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they reinforced the well-known Varangian body-guards, and did good service against the Norman conquerors of Naples.1 Many took refuge in the fen-countries, and maintained a guerilla war with the neighbouring Normanized counties. This at one time threatened to assume national proportions. An English thane, Hereward, returning from Flanders to his native county, Lincolnshire, found his estate occupied, and his widowed mother insulted by a Norman. Hereward at once took to the fens; he received knighthood from the patriotic Brand, abbot of Peterborough; and finding that Brand was replaced by a Norman abbot, Turold, carried off the plate of the monastery, that it might not fall into strange hands. Hereward's success against his neighbours Taillebois, viscount of Spalding, and the fighting churchman, Turold, was great; the abbot was captured, and forced to ransom himself with thirty thousand marks. Sven of Denmark appeared off the coast offering assistance. But William took the field in person; Sven was bought off; and a way to Hereward's stronghold was pointed out by the treacherous monks of Ely, who could not bear to be enclosed in the besieged lines. The last patriotic army was broken up. Hereward himself escaped, and so harassed the Normans, that they were glad to give him peace on his own terms. A noble Saxon lady, Alswitha, who "loved him for the dangers he had borne," is said to have persuaded him to make peace. The issue was disastrous. His house was soon after surrounded, and he himself, fighting gallantly, fell a victim to Norman assassins. Had there been three such in England, said a Norman poet, William could never have come there; and had Hereward lived, he would have driven out the invaders.

1 "Ce corps de Varengues existait à Constantinople dès le règne de Michel le Paphlagonien" (1034-1041 A.D.)-Orderic, vol. ii., p. 173, note by M. le Prevost.

2 "Then they (Hereward's troops) laid on fire and burned all the houses of the monks, and all the town, except one house. The monks met them, and besought peace of them. But they regarded nothing. They went into the minster, climbed up to the holy rood, took away the diadem from our Lord's head, all of pure gold," &c.—A. S. Chron., A., 1070.



William was now at leisure to renew the English claim of supremacy over Scotland. It was a matter of some importance, as Malcolm Canmore had married the sister of Edgar Ætheling, had harboured the Northumbrian exiles, and devastated the northern counties. A short campaign was sufficient. The Norman army had penetrated to Abernethy on the Tay, when the Scotch king, convinced of his inability to resist, consented to pay homage and give hostages (1072 A.D.) The promise was faithfully kept during the reign of the conqueror. William was now able to leave England for the continent, where the people of Maine had risen against the Norman yoke. The conqueror's army was chiefly composed of Englishmen, who revenged the wrongs of their country on the innocent province of Maine, slaying and laying waste unsparingly (1073 A.D.) Meanwhile an insurrection broke out in England, which showed that royalty had other enemies than national feeling. It was part of William's policy to restrict all intermarriages between the great nobles. In spite of a distinct prohibition, Roger de Breteuil, earl of Hereford, and son of William Fitz-Osbern, who had been the king's most trusted minister, took advantage of the weakness of government, and married his sister Emma to Raoul de Gael, the earl of Norfolk, a grand-nephew of the late king. The weddingguests, heated with wine, began to discuss their grievances and the prospects of a rebellion. They had placed William the bastard on the throne; he had only rewarded them with lands desolated by war; and even these were often reclaimed or curtailed by the ministers of the crown. The men who had spent their blood for him received no favour at his hands, and were liable to suffer the full penalties of the law for slight causes.1 Let them only rise in revolt while the army was occupied though the English would not desert their fields and feasts to help in a revolt, they would gladly witness its success. Animated by these hopes, the earls invited Waltheof to join their conspiracy, and share in its fruits: England was to be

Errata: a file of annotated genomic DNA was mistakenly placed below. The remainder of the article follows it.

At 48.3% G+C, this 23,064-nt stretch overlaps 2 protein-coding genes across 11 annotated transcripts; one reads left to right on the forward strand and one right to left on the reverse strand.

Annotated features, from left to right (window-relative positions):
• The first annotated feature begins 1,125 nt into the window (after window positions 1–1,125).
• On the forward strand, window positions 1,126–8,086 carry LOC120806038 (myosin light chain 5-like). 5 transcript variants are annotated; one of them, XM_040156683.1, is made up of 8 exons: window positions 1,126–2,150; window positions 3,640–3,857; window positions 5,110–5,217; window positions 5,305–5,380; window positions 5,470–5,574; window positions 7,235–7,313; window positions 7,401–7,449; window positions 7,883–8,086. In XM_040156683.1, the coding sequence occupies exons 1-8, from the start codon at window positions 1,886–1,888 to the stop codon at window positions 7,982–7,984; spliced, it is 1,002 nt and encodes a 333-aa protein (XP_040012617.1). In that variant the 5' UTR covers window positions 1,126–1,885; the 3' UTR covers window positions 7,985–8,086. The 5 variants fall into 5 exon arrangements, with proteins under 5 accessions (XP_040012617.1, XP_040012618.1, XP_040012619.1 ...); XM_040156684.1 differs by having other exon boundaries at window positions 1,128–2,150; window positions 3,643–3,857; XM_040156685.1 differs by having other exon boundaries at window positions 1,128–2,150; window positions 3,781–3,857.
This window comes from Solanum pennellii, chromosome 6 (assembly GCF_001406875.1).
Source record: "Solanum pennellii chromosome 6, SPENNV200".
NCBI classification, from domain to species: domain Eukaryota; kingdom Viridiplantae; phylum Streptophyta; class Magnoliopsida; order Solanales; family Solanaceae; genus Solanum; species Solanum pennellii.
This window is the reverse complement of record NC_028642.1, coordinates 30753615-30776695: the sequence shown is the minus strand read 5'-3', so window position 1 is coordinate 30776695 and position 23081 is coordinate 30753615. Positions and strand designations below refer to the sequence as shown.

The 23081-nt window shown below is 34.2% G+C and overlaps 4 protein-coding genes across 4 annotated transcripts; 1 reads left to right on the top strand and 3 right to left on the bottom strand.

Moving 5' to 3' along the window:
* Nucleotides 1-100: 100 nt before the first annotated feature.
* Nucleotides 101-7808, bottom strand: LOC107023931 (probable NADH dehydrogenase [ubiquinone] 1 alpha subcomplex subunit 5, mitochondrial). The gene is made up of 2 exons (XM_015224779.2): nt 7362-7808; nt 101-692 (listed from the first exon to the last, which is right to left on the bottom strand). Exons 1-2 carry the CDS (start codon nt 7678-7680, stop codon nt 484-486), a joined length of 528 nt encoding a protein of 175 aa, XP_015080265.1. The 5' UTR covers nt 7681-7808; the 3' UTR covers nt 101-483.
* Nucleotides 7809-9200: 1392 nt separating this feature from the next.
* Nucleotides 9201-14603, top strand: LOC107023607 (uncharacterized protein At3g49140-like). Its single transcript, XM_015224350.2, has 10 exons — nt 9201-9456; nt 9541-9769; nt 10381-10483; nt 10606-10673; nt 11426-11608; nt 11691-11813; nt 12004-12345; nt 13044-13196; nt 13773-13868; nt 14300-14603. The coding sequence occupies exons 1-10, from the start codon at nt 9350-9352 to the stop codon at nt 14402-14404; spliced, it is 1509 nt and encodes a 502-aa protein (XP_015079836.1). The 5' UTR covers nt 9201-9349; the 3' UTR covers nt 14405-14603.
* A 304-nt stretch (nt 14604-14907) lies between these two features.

1 "Pro frivolis occasionibus ad mortem usque velut hostes pumit."-Orderic, vol. ii., p. 260.